Once again, the biannual conference of the ARC Centre of Excellence for Creative Industries and Innovation (CCi) was a winner. The event took place in Sydney and was hosted by the Journalism and Media Research Centre at UNSW. This was my fourth CCi conference and the one I have enjoyed the most. The point at which I am in my candidature, combined with excellent papers, stimulating emerging scholars workshops and enjoyable social activities all contributed to a great experience. My highlights included hearing Deb Verhoeven's 'Digital Production (research) methodologies', where she proposed that data sharing and interoperability become a research default standard and that we need to move to dynamic publishing where our publications respond to shifting data. I also enjoyed Jean Burgess' 'Computational Turn', where she urged us to think about computation as a core cultural dynamic, and echoed Richard Rogers' call to action to use the internet to diagnose social change as opposed to studying how people use the internet. Jason Potts' 'Innovation Commons' was also very interesting, and involved the proposition that there are two commons - the resource and information commons, where the latter involves knowledge about opportunities and market conditions. The session that explored the CCi narrative was also great, where Elspeth Proben and Kim Anderson delivered enlightening responses to questions about the future of the centre.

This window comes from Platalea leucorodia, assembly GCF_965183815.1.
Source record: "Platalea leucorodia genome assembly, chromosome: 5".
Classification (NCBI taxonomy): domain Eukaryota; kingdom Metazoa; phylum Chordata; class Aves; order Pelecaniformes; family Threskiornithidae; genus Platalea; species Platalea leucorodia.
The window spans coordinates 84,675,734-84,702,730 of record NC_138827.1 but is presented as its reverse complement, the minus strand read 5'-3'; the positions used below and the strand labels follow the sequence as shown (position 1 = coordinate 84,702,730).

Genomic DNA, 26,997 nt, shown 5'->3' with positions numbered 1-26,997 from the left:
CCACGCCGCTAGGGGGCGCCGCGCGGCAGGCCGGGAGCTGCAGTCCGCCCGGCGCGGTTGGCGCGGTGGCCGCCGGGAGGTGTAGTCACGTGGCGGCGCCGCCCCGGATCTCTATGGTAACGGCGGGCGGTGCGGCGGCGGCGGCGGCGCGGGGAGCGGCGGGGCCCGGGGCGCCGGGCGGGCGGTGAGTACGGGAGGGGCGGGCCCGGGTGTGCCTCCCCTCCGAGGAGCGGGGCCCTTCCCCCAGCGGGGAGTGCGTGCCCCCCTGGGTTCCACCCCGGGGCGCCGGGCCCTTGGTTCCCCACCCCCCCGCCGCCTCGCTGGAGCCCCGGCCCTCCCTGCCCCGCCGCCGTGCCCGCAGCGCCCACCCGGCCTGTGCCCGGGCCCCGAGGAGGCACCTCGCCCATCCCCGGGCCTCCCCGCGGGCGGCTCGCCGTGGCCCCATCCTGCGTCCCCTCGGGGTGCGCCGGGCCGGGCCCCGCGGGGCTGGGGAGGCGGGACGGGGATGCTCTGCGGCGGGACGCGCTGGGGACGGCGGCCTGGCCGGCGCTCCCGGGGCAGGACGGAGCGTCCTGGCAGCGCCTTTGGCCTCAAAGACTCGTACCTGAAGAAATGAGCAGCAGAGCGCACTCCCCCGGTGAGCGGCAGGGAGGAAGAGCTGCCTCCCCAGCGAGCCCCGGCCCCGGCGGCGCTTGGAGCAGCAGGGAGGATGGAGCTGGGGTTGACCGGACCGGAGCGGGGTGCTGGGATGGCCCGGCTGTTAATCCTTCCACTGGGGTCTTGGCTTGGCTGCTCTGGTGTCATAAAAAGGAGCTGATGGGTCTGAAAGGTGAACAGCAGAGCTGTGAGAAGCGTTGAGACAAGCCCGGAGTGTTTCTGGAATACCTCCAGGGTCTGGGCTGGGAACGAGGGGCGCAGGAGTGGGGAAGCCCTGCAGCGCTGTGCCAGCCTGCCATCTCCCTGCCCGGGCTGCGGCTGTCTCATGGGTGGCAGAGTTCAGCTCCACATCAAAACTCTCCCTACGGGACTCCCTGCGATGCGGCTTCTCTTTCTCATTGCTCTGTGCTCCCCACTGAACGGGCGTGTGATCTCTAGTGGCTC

On a broader note, I feel very privileged to be part of the research culture that has been cultivated by the centre. Having the opportunity to be exposed to the work of media, communications and cultural studies scholars from other Australian universities as well as visiting international scholars is really awesome, and has been a key professional development outcome of my PhD candidature.